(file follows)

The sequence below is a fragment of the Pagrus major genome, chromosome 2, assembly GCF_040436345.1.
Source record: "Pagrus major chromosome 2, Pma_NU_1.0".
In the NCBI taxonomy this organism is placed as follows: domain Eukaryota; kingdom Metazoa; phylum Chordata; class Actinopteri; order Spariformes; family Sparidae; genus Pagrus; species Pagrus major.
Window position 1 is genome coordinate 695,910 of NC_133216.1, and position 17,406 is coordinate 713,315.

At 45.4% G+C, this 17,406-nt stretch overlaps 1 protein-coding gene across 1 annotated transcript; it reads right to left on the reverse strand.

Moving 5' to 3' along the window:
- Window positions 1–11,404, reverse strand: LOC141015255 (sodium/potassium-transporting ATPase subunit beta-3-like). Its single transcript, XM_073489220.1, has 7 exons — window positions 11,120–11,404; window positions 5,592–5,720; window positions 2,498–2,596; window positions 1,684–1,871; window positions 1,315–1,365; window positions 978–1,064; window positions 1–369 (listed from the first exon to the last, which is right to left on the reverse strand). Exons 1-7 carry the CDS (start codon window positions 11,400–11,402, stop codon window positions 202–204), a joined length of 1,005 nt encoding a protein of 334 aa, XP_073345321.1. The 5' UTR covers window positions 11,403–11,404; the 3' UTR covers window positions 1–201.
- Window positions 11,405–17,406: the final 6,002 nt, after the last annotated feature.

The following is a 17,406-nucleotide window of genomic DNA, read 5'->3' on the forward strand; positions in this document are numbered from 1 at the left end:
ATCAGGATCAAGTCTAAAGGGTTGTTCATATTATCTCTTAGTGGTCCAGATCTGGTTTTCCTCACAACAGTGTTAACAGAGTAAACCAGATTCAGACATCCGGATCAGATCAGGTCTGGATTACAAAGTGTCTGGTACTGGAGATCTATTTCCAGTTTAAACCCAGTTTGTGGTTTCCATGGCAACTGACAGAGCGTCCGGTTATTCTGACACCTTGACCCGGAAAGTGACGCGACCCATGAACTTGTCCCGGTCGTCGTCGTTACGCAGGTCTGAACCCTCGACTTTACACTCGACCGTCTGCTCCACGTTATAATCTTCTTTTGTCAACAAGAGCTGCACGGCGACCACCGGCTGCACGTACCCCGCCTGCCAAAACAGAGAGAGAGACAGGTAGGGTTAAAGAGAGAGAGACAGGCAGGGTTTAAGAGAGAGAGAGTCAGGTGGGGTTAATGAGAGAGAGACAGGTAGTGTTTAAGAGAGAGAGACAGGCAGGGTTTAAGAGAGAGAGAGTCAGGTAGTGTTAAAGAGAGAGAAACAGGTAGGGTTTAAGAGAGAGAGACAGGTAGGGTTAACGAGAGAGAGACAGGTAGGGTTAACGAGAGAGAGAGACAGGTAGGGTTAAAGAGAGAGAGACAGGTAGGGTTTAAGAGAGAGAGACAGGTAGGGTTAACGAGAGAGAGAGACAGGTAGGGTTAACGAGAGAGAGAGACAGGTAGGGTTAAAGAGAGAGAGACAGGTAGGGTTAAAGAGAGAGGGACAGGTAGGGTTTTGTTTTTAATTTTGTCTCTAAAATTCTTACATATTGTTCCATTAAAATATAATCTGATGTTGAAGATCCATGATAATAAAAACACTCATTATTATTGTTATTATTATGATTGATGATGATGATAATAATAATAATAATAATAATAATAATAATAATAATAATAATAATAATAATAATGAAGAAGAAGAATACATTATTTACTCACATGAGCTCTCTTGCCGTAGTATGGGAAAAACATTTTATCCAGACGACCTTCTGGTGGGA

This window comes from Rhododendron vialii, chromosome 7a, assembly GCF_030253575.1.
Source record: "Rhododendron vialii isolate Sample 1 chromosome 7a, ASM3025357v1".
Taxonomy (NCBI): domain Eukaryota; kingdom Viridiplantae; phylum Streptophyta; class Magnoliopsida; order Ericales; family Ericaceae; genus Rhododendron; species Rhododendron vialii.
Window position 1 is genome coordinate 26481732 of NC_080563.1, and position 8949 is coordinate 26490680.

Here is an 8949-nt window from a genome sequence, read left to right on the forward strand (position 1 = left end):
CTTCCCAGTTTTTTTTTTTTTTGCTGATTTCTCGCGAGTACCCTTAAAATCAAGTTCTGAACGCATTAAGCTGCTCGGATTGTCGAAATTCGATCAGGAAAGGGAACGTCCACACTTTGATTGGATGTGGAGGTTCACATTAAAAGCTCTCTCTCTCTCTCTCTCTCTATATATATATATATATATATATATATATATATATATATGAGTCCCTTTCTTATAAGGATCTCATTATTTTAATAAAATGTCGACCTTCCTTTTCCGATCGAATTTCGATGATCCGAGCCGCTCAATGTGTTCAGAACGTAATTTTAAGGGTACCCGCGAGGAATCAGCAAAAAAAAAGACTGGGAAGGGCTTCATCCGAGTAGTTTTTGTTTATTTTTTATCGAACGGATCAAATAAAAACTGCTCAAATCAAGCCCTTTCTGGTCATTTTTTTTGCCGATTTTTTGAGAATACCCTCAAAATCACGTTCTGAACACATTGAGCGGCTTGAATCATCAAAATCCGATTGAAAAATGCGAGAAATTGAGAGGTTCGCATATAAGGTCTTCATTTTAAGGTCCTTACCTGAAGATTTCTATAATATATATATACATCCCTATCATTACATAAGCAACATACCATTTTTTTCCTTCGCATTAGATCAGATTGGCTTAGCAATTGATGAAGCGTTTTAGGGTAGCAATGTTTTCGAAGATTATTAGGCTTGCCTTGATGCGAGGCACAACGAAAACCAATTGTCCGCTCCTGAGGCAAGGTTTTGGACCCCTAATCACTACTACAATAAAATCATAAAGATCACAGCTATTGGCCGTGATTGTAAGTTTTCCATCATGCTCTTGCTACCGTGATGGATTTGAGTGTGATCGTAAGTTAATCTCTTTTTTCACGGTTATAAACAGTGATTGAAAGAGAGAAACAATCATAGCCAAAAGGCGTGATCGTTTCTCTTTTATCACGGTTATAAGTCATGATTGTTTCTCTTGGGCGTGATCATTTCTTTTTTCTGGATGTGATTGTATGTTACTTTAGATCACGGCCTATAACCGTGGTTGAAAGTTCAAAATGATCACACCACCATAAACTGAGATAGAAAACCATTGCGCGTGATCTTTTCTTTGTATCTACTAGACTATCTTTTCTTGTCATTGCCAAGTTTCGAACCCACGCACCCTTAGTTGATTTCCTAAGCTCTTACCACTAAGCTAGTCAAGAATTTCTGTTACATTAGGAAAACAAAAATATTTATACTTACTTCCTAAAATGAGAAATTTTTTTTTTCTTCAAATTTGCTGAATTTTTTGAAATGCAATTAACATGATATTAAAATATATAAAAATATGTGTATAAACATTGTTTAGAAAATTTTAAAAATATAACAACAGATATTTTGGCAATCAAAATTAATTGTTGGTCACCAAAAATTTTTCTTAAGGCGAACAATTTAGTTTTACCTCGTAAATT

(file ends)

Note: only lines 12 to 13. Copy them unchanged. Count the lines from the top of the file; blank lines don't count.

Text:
Source record: "Rhododendron vialii isolate Sample 1 chromosome 7a, ASM3025357v1".
Taxonomy (NCBI): domain Eukaryota; kingdom Viridiplantae; phylum Streptophyta; class Magnoliopsida; order Ericales; family Ericaceae; genus Rhododendron; species Rhododendron vialii.